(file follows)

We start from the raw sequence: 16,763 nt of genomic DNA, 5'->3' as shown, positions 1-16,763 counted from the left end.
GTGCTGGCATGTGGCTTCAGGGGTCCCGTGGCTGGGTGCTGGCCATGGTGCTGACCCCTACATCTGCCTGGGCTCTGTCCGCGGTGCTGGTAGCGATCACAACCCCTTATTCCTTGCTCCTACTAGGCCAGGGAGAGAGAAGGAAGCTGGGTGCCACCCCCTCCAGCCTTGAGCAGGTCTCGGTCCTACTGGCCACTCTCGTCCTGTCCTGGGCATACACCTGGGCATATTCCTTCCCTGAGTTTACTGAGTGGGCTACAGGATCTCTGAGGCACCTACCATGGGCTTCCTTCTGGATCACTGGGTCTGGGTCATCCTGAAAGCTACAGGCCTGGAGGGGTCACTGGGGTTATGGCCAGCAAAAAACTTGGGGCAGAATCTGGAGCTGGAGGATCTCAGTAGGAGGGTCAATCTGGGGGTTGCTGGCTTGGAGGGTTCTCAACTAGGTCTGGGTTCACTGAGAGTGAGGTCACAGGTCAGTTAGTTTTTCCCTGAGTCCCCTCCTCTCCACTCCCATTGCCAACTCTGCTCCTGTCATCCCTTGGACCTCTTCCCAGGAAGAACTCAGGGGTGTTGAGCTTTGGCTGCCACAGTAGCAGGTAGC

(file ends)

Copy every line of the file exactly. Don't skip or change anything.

We start from the raw sequence: 16,763 nt of genomic DNA, 5'->3' as shown, positions 1-16,763 counted from the left end.
GTGCTGGCATGTGGCTTCAGGGGTCCCGTGGCTGGGTGCTGGCCATGGTGCTGACCCCTACATCTGCCTGGGCTCTGTCCGCGGTGCTGGTAGCGATCACAACCCCTTATTCCTTGCTCCTACTAGGCCAGGGAGAGAGAAGGAAGCTGGGTGCCACCCCCTCCAGCCTTGAGCAGGTCTCGGTCCTACTGGCCACTCTCGTCCTGTCCTGGGCATACACCTGGGCATATTCCTTCCCTGAGTTTACTGAGTGGGCTACAGGATCTCTGAGGCACCTACCATGGGCTTCCTTCTGGATCACTGGGTCTGGGTCATCCTGAAAGCTACAGGCCTGGAGGGGTCACTGGGGTTATGGCCAGCAAAAAACTTGGGGCAGAATCTGGAGCTGGAGGATCTCAGTAGGAGGGTCAATCTGGGGGTTGCTGGCTTGGAGGGTTCTCAACTAGGTCTGGGTTCACTGAGAGTGAGGTCACAGGTCAGTTAGTTTTTCCCTGAGTCCCCTCCTCTCCACTCCCATTGCCAACTCTGCTCCTGTCATCCCTTGGACCTCTTCCCAGGAAGAACTCAGGGGTGTTGAGCTTTGGCTGCCACAGTAGCAGGTAGC